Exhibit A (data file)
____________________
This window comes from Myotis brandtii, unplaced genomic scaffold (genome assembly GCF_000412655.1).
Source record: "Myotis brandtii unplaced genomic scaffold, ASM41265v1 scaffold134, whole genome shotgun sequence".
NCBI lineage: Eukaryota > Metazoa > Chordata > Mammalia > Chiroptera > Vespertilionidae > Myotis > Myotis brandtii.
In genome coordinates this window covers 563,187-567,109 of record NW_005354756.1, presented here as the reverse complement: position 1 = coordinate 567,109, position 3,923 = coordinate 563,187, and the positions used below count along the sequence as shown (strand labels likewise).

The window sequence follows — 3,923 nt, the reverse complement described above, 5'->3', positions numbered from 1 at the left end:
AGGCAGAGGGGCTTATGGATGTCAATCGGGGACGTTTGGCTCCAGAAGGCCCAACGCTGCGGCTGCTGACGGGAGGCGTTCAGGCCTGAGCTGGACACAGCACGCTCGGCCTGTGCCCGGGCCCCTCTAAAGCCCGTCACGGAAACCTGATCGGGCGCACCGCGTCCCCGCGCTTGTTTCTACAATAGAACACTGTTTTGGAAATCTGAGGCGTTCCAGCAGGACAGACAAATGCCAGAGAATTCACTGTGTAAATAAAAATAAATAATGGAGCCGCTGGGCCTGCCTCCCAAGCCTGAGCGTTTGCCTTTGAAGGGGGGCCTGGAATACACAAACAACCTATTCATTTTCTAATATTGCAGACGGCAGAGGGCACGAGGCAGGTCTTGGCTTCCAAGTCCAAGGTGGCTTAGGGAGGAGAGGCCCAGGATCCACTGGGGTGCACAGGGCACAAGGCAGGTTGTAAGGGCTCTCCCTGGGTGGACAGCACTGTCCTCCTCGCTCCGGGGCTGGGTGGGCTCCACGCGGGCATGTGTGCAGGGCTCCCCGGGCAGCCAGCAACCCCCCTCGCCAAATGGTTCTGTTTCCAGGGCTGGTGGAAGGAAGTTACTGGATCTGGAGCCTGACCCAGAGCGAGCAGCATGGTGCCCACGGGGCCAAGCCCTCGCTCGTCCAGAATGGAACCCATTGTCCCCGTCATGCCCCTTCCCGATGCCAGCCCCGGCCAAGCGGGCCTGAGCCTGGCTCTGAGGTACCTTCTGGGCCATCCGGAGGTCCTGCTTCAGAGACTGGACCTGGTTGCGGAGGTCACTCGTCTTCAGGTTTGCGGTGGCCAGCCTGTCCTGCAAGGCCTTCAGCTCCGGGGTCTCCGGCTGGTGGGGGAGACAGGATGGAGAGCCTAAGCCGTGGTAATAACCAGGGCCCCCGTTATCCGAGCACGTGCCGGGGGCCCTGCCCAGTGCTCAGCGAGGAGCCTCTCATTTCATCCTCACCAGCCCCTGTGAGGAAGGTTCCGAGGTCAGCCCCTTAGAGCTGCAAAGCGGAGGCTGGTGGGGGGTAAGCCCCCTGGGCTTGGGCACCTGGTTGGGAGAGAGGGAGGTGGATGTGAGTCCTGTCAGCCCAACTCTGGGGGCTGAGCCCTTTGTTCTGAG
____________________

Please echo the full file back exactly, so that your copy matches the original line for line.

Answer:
This window comes from Myotis brandtii, unplaced genomic scaffold (genome assembly GCF_000412655.1).
Source record: "Myotis brandtii unplaced genomic scaffold, ASM41265v1 scaffold134, whole genome shotgun sequence".
NCBI lineage: Eukaryota > Metazoa > Chordata > Mammalia > Chiroptera > Vespertilionidae > Myotis > Myotis brandtii.
In genome coordinates this window covers 563,187-567,109 of record NW_005354756.1, presented here as the reverse complement: position 1 = coordinate 567,109, position 3,923 = coordinate 563,187, and the positions used below count along the sequence as shown (strand labels likewise).

The window sequence follows — 3,923 nt, the reverse complement described above, 5'->3', positions numbered from 1 at the left end:
AGGCAGAGGGGCTTATGGATGTCAATCGGGGACGTTTGGCTCCAGAAGGCCCAACGCTGCGGCTGCTGACGGGAGGCGTTCAGGCCTGAGCTGGACACAGCACGCTCGGCCTGTGCCCGGGCCCCTCTAAAGCCCGTCACGGAAACCTGATCGGGCGCACCGCGTCCCCGCGCTTGTTTCTACAATAGAACACTGTTTTGGAAATCTGAGGCGTTCCAGCAGGACAGACAAATGCCAGAGAATTCACTGTGTAAATAAAAATAAATAATGGAGCCGCTGGGCCTGCCTCCCAAGCCTGAGCGTTTGCCTTTGAAGGGGGGCCTGGAATACACAAACAACCTATTCATTTTCTAATATTGCAGACGGCAGAGGGCACGAGGCAGGTCTTGGCTTCCAAGTCCAAGGTGGCTTAGGGAGGAGAGGCCCAGGATCCACTGGGGTGCACAGGGCACAAGGCAGGTTGTAAGGGCTCTCCCTGGGTGGACAGCACTGTCCTCCTCGCTCCGGGGCTGGGTGGGCTCCACGCGGGCATGTGTGCAGGGCTCCCCGGGCAGCCAGCAACCCCCCTCGCCAAATGGTTCTGTTTCCAGGGCTGGTGGAAGGAAGTTACTGGATCTGGAGCCTGACCCAGAGCGAGCAGCATGGTGCCCACGGGGCCAAGCCCTCGCTCGTCCAGAATGGAACCCATTGTCCCCGTCATGCCCCTTCCCGATGCCAGCCCCGGCCAAGCGGGCCTGAGCCTGGCTCTGAGGTACCTTCTGGGCCATCCGGAGGTCCTGCTTCAGAGACTGGACCTGGTTGCGGAGGTCACTCGTCTTCAGGTTTGCGGTGGCCAGCCTGTCCTGCAAGGCCTTCAGCTCCGGGGTCTCCGGCTGGTGGGGGAGACAGGATGGAGAGCCTAAGCCGTGGTAATAACCAGGGCCCCCGTTATCCGAGCACGTGCCGGGGGCCCTGCCCAGTGCTCAGCGAGGAGCCTCTCATTTCATCCTCACCAGCCCCTGTGAGGAAGGTTCCGAGGTCAGCCCCTTAGAGCTGCAAAGCGGAGGCTGGTGGGGGGTAAGCCCCCTGGGCTTGGGCACCTGGTTGGGAGAGAGGGAGGTGGATGTGAGTCCTGTCAGCCCAACTCTGGGGGCTGAGCCCTTTGTTCTGAG